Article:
Split DNS (Zimbra)

From vwiki
Jump to navigation Jump to search

Split DNS is required for Zimbra where your server is on an internal (private address range) network[1].

Zimbra needs to be able to resolve its own Mail Exchanger (MX) DNS record, otherwise its services will not start. Therefore if your server is known publicly by one IP address, but in fact has a different internal address (and the public IP is NAT'ed to the internal IP) you'll need to use split DNS. This allows your server to be known by one IP address on the internet, and a different address internally, but with the same hostname regardless of where you are. There are two methods described below that enable you to achieve this...

  1. Localhost DNS Server Setup - DNS server installed locally on the Zimbra server.
  2. Local Network DNS Server Setup - DNS server on your local network, if you have one available.

Note that Split DNS, Split-Horizon DNS, Split-Brain DNS all refer to the same technique, and the terminology can be used interchangeably.

DNS Records

Firstly, you need to own a public DNS domain name, then create two DNS records...

  1. MX record - Mail Exchanger (MX) record
    • EG sandfordit.com [MX] -> mail.sandfordit.com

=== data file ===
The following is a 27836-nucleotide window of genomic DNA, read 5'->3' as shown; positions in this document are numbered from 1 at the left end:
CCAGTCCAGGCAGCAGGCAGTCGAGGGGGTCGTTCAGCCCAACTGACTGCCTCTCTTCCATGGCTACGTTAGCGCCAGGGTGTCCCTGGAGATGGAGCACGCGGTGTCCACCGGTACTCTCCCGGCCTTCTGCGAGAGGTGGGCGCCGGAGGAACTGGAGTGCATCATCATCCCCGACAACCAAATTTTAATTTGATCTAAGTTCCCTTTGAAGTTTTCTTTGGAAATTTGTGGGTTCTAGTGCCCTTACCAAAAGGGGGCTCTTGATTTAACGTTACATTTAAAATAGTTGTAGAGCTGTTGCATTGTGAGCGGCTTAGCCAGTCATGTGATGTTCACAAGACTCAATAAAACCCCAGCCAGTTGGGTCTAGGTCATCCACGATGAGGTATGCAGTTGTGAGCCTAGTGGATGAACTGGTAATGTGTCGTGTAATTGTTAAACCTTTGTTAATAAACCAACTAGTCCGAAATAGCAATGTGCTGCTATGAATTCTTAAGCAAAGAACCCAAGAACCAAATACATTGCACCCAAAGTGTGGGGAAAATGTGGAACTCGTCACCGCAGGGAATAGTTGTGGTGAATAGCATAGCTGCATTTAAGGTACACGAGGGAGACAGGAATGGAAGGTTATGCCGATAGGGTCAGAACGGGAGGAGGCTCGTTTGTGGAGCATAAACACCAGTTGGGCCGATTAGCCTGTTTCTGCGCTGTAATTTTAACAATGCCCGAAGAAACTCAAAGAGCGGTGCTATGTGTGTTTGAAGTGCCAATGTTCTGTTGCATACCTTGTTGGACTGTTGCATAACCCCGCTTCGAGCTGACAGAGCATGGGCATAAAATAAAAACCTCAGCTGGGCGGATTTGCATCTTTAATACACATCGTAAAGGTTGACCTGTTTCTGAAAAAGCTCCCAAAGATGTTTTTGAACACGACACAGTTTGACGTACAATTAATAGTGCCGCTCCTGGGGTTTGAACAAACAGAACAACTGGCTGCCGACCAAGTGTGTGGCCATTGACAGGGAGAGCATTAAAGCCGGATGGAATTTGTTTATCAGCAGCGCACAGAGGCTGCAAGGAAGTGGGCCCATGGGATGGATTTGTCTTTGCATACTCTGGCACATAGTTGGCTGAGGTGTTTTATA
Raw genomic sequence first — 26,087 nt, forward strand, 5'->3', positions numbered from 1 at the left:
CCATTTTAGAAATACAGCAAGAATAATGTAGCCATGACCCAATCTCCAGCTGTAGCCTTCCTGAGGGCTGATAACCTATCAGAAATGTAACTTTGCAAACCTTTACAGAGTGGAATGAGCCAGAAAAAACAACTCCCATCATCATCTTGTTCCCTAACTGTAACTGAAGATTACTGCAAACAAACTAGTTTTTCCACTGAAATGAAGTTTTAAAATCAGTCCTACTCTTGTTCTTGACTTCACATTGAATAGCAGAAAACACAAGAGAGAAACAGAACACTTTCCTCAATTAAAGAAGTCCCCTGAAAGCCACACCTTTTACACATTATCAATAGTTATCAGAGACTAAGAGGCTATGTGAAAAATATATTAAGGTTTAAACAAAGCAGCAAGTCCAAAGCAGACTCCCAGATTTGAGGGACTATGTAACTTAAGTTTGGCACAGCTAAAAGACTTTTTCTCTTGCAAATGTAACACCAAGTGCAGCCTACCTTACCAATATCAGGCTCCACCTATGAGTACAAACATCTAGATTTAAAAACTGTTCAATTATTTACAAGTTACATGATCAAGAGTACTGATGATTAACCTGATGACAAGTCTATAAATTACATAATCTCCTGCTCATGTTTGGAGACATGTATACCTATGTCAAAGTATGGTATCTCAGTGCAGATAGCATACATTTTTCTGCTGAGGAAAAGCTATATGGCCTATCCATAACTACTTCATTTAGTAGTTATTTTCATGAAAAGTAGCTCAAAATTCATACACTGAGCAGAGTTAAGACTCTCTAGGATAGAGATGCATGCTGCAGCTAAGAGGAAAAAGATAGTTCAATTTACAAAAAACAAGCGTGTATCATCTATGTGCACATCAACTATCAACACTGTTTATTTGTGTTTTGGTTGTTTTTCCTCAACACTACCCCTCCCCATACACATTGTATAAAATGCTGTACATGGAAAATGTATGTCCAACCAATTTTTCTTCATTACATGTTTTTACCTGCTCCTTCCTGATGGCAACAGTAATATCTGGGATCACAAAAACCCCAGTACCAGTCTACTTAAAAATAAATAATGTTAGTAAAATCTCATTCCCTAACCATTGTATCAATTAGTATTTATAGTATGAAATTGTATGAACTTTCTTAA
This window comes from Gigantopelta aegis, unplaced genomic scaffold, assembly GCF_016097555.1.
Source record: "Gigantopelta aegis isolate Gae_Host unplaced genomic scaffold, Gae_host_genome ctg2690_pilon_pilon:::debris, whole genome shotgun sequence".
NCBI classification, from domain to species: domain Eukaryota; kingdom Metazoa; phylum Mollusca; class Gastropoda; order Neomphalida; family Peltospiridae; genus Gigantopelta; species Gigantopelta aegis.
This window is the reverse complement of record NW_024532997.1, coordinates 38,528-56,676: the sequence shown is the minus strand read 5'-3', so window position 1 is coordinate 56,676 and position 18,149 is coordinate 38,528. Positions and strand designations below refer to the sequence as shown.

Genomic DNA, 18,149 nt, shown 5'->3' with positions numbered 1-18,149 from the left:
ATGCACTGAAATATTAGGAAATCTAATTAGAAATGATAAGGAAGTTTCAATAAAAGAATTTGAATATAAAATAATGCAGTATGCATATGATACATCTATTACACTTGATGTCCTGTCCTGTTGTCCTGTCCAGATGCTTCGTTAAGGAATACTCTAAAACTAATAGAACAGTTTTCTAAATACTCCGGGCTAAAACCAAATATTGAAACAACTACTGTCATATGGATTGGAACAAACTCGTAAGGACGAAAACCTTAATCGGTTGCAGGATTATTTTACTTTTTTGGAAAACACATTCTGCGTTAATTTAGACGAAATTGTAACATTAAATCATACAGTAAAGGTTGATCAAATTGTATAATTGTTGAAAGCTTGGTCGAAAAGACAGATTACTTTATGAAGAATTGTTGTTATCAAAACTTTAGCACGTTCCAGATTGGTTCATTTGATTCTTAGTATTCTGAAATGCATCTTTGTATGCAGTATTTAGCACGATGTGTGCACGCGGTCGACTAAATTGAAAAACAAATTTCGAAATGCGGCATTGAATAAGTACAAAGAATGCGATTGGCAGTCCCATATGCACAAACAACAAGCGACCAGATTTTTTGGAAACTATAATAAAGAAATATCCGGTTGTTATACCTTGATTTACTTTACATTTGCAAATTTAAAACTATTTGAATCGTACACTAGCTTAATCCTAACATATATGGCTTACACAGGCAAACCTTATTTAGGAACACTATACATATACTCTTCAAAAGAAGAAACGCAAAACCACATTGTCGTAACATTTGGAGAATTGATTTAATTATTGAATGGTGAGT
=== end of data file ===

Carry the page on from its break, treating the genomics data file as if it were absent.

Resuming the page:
• where sandfordit.com is the domain you own, and mail.sandfordit.com is hostname of your email server (the can be anything you like). Email addressed to <anything>@sandfordit.com will be directed to the server in this record.
    • You'll need to give the record a weighting (this allows you to have multiple email servers for the same domain). The lower the number the higher the server's priority, assuming you only have one email server, its common to use 10
  2. A record - Standard DNS record
    • EG mail.sandfordit.com [A] ->
    • is the static IP address assigned to your email server. You'll need to set-up a NAT on your router (often called a virtual server in domestic firewalls/routers) to map incoming mail on TCP 25 to your email server's actual address (EG -> ).

Note, instead of an A record, a CNAME record can be used instead (though the CNAME record will still need to point to a valid A record). Using a CNAME can be preferable, where you might, in the future, want to send inbound email traffic to another email server, addressed by a different A record.

Localhost DNS Server Setup

In order to get round the fact that your exchange server won't have the same IP (or name even) on the public internet as it will on your internal network, a DNS server is installed on the exchange server to provide MX record resolution. Procedure assumes DNS (Bind) is already installed (use apt-get install bind9.


  • Private = Home or internal network IP address and network name (eg and mail.home.int)
  • Public = Global internet, ISP assigned IP address and registered domain name (eg and mail.sandfordit.com)

Firstly, add the IP('s) of the DNS servers you use for resolution on your other machines to your local DNS server's list of forwarders (so that your exchange server forwards DNS resolution requests for unknown names to your normal DNS servers), edit /etc/bind/named.conf.options